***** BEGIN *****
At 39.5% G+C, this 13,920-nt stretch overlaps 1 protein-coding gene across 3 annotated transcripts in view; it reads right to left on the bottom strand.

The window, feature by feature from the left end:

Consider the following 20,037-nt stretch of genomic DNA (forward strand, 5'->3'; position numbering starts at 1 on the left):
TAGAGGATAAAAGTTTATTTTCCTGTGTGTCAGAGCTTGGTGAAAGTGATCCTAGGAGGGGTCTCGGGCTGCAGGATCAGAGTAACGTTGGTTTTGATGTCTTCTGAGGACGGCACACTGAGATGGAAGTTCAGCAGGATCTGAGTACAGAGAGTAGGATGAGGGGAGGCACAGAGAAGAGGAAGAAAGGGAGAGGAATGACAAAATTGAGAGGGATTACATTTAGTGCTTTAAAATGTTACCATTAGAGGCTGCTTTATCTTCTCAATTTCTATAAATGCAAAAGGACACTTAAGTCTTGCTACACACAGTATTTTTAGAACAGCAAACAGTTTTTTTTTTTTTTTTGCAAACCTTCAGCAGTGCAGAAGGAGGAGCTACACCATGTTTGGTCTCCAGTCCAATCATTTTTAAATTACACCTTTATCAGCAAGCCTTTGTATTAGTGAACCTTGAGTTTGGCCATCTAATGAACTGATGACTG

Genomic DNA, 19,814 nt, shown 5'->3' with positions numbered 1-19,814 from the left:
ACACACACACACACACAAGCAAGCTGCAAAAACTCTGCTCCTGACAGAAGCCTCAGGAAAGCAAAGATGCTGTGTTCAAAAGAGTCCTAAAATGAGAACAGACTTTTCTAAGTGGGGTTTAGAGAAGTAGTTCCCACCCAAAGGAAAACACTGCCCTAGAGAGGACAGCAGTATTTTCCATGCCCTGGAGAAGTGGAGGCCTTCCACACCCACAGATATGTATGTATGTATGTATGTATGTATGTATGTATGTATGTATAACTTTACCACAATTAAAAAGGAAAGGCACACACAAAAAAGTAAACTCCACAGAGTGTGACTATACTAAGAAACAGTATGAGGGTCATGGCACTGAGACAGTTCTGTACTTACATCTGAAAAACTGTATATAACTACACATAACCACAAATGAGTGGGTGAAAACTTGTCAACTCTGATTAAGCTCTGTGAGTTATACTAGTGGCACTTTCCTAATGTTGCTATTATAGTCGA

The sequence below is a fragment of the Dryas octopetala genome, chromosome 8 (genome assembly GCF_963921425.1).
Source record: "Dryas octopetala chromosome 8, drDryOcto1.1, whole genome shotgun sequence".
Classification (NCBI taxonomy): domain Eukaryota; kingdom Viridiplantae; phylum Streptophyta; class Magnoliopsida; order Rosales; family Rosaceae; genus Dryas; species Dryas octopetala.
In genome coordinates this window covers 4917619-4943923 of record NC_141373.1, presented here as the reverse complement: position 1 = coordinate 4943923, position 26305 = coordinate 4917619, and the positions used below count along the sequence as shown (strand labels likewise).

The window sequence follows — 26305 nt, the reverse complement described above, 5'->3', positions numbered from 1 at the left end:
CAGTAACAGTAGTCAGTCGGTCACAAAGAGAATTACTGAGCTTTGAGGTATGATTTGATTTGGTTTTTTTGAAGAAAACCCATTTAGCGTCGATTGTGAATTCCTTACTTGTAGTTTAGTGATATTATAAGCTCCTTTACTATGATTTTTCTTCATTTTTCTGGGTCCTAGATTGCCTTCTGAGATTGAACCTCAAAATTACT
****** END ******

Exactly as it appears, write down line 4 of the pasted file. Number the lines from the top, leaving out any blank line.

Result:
TAGAGGATAAAAGTTTATTTTCCTGTGTGTCAGAGCTTGGTGAAAGTGATCCTAGGAGGGGTCTCGGGCTGCAGGATCAGAGTAACGTTGGTTTTGATGTCTTCTGAGGACGGCACACTGAGATGGAAGTTCAGCAGGATCTGAGTACAGAGAGTAGGATGAGGGGAGGCACAGAGAAGAGGAAGAAAGGGAGAGGAATGACAAAATTGAGAGGGATTACATTTAGTGCTTTAAAATGTTACCATTAGAGGCTGCTTTATCTTCTCAATTTCTATAAATGCAAAAGGACACTTAAGTCTTGCTACACACAGTATTTTTAGAACAGCAAACAGTTTTTTTTTTTTTTTTGCAAACCTTCAGCAGTGCAGAAGGAGGAGCTACACCATGTTTGGTCTCCAGTCCAATCATTTTTAAATTACACCTTTATCAGCAAGCCTTTGTATTAGTGAACCTTGAGTTTGGCCATCTAATGAACTGATGACTG